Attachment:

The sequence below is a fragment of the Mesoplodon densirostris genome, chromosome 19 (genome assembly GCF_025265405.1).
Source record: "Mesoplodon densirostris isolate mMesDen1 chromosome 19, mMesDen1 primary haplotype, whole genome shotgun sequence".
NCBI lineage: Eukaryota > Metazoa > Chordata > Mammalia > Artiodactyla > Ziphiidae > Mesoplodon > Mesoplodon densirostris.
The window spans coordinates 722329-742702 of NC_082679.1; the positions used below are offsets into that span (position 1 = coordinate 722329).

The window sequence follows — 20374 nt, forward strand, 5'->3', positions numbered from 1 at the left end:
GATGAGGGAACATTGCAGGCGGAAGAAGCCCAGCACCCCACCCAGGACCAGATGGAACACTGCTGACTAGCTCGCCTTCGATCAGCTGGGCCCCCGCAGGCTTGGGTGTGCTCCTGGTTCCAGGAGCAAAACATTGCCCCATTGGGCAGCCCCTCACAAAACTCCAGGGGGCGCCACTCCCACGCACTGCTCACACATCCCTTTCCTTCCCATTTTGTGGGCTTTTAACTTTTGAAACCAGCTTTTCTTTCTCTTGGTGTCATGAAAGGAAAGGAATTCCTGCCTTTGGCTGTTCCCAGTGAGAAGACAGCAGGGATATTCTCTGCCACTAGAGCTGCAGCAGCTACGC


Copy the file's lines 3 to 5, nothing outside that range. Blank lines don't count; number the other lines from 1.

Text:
NCBI lineage: Eukaryota > Metazoa > Chordata > Mammalia > Artiodactyla > Ziphiidae > Mesoplodon > Mesoplodon densirostris.
The window spans coordinates 722329-742702 of NC_082679.1; the positions used below are offsets into that span (position 1 = coordinate 722329).

The window sequence follows — 20374 nt, forward strand, 5'->3', positions numbered from 1 at the left end: